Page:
- soil biology
- soil restoration
- worm castings
For those of you who are starting to dabble in the world of worms welcome to the game. You probably have an inkling of an idea that there is actually something to this worm stuff. This should help that gut feeling that you have. There is a paradigm shift happening in the world of agriculture. What the ancients know instinctively is now coming full circle and being validated by modern science. It’s a slow painful slog at times, but it is happening. We “moderns” created this mess, and it’s going to take some time to fix it. Modern farming techniques solved a lot of problems 50-60 years ago, but now the unintended consequences have come home to roost, and a fresh look at what we’re doing is required. For a long time the vermiculturists have been preaching to the choir, but when you find an article like this in an essentially political publication you know that an awakening is occuring. Our thanks to our friend Heather Rinaldi at Texas Worm Ranch for posting this. It’s a great article and a harbinger of what is coming.
Alright all you Michiganderanians. Because we’ve had such beautiful weather this late into October, I just know that you’ve delayed cleaning out your vegetable and flower beds. Well, it’s going to be in the 70s with unlimited sunshine again this week, so you have no more excuses for not getting this done. You know you’re going to pay the price if you delay any longer. 70 and sunny, or 48 in the rain. Your choice, but either way the “chop and drop” has to be done. “How do you do it,” the guy in the back row from Westland asks. Simple. It goes like this:
- DO NOT rake your soil clean.
- Chop down your old plants and drop them there. Don’t pull them out by the roots.
- Put down a thin layer of WormCycle worm castings.
- Add a layer of good organic mulch. This is a perfect way to dispose of fallen leaves. Chop them up with a mower first though.
- Now put down a 2 inch layer of wood chips.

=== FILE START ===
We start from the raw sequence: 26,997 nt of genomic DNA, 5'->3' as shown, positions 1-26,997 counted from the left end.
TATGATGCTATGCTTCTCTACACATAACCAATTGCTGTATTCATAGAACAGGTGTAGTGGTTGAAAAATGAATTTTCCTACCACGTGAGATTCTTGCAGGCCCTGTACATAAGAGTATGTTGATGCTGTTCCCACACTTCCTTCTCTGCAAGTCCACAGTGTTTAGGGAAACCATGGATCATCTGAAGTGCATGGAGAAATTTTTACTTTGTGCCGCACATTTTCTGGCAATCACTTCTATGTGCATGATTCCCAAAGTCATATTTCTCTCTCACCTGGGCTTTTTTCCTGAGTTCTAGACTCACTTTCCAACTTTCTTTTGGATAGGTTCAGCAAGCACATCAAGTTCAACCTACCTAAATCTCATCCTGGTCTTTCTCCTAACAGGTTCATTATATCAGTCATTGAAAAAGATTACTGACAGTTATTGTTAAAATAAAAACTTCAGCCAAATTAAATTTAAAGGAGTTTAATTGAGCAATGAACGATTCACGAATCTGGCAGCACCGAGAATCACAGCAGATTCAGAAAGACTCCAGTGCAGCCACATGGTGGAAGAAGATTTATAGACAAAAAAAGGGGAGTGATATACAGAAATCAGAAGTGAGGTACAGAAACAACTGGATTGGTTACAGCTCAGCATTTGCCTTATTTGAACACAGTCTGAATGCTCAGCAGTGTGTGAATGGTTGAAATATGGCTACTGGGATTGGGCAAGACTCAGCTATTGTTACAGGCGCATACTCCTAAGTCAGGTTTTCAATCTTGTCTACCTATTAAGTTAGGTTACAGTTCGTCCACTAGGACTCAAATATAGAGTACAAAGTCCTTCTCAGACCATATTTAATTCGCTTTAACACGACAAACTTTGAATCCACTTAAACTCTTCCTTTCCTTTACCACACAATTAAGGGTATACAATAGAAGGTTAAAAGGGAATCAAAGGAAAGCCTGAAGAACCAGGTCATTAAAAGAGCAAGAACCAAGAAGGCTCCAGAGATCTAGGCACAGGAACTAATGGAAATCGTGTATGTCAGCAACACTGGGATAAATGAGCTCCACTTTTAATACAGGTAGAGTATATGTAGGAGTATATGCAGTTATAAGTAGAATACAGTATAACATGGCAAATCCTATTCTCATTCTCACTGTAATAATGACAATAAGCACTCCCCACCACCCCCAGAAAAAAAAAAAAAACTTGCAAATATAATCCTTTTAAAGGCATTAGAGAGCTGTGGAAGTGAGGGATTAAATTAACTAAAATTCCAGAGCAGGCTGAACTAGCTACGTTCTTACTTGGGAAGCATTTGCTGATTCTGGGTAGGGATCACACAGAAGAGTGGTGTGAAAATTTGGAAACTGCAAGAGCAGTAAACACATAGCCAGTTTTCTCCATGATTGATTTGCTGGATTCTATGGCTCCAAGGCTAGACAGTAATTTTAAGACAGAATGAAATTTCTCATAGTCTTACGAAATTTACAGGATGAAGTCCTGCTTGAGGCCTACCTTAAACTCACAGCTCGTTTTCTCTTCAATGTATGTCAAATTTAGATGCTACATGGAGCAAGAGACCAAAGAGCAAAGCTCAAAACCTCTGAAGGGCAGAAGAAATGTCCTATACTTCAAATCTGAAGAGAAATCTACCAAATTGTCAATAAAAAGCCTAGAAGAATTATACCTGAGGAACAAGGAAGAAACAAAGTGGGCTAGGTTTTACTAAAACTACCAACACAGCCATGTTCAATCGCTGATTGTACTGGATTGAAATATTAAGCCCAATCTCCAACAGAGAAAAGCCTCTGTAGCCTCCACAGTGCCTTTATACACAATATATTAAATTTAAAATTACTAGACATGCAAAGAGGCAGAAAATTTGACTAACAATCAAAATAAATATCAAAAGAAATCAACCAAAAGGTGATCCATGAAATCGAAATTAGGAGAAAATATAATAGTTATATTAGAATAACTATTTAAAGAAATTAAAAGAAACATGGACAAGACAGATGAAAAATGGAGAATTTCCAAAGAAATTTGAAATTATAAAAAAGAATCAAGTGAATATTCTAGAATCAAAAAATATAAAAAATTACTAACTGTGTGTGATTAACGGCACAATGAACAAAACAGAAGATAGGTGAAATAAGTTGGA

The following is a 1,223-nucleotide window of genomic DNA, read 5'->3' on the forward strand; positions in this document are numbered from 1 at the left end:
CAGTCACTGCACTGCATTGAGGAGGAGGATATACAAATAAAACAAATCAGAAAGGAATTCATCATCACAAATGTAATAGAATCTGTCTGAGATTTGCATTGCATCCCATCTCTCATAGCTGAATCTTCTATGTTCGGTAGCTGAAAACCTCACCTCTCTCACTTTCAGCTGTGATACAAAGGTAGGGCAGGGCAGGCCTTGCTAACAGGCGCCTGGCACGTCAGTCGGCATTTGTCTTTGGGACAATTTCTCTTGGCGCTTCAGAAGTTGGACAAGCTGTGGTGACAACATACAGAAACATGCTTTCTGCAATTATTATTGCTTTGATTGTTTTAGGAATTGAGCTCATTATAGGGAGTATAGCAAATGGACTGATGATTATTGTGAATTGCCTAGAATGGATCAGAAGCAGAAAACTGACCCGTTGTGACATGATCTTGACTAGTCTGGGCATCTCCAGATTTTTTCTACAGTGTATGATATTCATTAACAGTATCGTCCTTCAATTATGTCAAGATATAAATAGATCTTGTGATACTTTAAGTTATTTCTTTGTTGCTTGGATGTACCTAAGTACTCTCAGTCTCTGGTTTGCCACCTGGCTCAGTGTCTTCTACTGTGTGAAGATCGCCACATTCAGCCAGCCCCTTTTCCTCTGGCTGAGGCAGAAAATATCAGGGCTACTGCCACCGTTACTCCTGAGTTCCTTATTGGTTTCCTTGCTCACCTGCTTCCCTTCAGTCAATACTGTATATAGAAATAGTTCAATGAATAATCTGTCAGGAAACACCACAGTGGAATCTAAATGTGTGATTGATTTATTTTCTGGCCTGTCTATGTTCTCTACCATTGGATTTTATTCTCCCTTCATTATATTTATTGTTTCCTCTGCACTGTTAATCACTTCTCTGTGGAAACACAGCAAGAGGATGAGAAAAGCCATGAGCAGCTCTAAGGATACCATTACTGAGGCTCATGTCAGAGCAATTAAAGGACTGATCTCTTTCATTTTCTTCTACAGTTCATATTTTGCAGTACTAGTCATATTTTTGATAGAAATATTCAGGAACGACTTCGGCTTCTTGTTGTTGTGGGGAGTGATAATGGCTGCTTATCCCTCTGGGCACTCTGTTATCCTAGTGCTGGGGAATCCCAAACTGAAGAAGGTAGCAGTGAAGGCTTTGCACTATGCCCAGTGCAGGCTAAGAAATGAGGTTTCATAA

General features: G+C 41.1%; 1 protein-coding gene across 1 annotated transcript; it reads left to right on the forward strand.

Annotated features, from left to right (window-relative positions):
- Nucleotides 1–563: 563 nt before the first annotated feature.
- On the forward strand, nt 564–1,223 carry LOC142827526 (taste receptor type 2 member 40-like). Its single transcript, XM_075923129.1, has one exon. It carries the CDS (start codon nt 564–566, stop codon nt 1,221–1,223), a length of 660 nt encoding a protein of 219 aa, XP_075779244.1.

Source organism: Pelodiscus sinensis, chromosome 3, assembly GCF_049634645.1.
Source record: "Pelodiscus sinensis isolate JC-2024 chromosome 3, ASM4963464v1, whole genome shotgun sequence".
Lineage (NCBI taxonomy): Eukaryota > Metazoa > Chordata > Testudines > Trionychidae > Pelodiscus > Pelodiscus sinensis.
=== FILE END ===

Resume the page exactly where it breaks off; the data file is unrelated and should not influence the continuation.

“What’s the reason for doing this?” Good question, lady from West Bloomfield. Everything we do is for the benefit of the microbes that we have carefully cultivated all summer long. Just because we’re done growing doesn’t mean that the critters are done living. What we’re doing here is setting ourselves up for success come the Spring. By doing this we can continue to stay away from all the chemical fertilizers we thought we needed. Always keep your soil covered. This protects all the bacteria and fungi from the Sun’s UV rays. By dropping your old plants onto the ground you’ve now provided an over winter food source for the microbes. As it composts in place, the soil fool web can sustain itself. If your soil needs a microbial boost, add the worm castings. Add more food in the form of mulched leaves. Finally, armor up. The wood chips provide cover for the complex eco-system that you just put in place. Without it the harsh winter elements will destroy what you just created. Further as the wood chips decay they will enhance fungal growth and make for a more balance environment.
“That’s a lot of stuff to dig up in the Spring.” Well, my friend from Downriver, I’m glad you said that. You don’t have to do any digging at all in the Spring. Never, ever, ever use that roto-tiller again! By doing so, you’ll destroy your new carefully balanced microbial system. When you plant, simply use a hand spade and disturb the soil a little as possible.
The point of all this is to understand that biology begets the chemistry. All our gardening lives we thought it was all about the N-P-K. Nothing could be further from the truth. When we get the biology right, the soils will come into chemical harmony without us lifting a finger.
That’s all for now. Please give me your feed back here.